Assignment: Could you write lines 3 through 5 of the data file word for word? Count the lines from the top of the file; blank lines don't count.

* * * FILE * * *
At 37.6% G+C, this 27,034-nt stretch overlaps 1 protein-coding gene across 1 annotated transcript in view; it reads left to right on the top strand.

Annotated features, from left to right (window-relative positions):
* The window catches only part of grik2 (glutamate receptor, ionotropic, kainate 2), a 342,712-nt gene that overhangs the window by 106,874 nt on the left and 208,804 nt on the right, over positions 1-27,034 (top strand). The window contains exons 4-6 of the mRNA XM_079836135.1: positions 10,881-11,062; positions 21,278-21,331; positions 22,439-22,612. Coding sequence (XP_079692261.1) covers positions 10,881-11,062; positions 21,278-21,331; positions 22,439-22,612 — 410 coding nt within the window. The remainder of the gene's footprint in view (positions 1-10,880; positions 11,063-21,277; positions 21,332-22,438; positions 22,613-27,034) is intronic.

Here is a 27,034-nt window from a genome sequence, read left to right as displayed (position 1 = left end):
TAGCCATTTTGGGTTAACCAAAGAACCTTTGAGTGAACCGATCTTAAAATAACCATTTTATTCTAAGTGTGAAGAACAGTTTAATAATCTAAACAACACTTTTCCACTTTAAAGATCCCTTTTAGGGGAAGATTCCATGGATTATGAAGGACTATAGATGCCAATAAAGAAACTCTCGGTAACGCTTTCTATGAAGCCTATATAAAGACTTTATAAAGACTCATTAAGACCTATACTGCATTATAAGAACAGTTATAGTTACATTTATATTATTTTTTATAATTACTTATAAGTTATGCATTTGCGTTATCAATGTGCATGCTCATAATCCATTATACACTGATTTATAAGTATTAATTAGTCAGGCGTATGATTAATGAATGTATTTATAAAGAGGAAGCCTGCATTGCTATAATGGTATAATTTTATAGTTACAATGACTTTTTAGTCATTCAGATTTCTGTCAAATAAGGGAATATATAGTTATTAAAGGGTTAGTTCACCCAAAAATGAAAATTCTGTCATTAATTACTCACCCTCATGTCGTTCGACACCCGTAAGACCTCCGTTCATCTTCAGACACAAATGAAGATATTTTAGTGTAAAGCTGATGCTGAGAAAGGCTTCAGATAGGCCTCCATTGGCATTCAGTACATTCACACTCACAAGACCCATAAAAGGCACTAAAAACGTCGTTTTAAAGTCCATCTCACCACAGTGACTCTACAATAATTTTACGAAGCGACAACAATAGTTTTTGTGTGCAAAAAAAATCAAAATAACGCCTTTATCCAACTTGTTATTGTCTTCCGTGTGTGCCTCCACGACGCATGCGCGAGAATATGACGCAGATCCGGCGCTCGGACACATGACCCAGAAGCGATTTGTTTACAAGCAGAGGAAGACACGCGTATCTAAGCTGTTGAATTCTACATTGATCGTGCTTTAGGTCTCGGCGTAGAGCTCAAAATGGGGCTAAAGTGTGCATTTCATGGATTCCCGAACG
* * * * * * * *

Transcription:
* The window catches only part of grik2 (glutamate receptor, ionotropic, kainate 2), a 342,712-nt gene that overhangs the window by 106,874 nt on the left and 208,804 nt on the right, over positions 1-27,034 (top strand). The window contains exons 4-6 of the mRNA XM_079836135.1: positions 10,881-11,062; positions 21,278-21,331; positions 22,439-22,612. Coding sequence (XP_079692261.1) covers positions 10,881-11,062; positions 21,278-21,331; positions 22,439-22,612 — 410 coding nt within the window. The remainder of the gene's footprint in view (positions 1-10,880; positions 11,063-21,277; positions 21,332-22,438; positions 22,613-27,034) is intronic.

Here is a 27,034-nt window from a genome sequence, read left to right as displayed (position 1 = left end):
TAGCCATTTTGGGTTAACCAAAGAACCTTTGAGTGAACCGATCTTAAAATAACCATTTTATTCTAAGTGTGAAGAACAGTTTAATAATCTAAACAACACTTTTCCACTTTAAAGATCCCTTTTAGGGGAAGATTCCATGGATTATGAAGGACTATAGATGCCAATAAAGAAACTCTCGGTAACGCTTTCTATGAAGCCTATATAAAGACTTTATAAAGACTCATTAAGACCTATACTGCATTATAAGAACAGTTATAGTTACATTTATATTATTTTTTATAATTACTTATAAGTTATGCATTTGCGTTATCAATGTGCATGCTCATAATCCATTATACACTGATTTATAAGTATTAATTAGTCAGGCGTATGATTAATGAATGTATTTATAAAGAGGAAGCCTGCATTGCTATAATGGTATAATTTTATAGTTACAATGACTTTTTAGTCATTCAGATTTCTGTCAAATAAGGGAATATATAGTTATTAAAGGGTTAGTTCACCCAAAAATGAAAATTCTGTCATTAATTACTCACCCTCATGTCGTTCGACACCCGTAAGACCTCCGTTCATCTTCAGACACAAATGAAGATATTTTAGTGTAAAGCTGATGCTGAGAAAGGCTTCAGATAGGCCTCCATTGGCATTCAGTACATTCACACTCACAAGACCCATAAAAGGCACTAAAAACGTCGTTTTAAAGTCCATCTCACCACAGTGACTCTACAATAATTTTACGAAGCGACAACAATAGTTTTTGTGTGCAAAAAAAATCAAAATAACGCCTTTATCCAACTTGTTATTGTCTTCCGTGTGTGCCTCCACGACGCATGCGCGAGAATATGACGCAGATCCGGCGCTCGGACACATGACCCAGAAGCGATTTGTTTACAAGCAGAGGAAGACACGCGTATCTAAGCTGTTGAATTCTACATTGATCGTGCTTTAGGTCTCGGCGTAGAGCTCAAAATGGGGCTAAAGTGTGCATTTCATGGATTCCCGAACG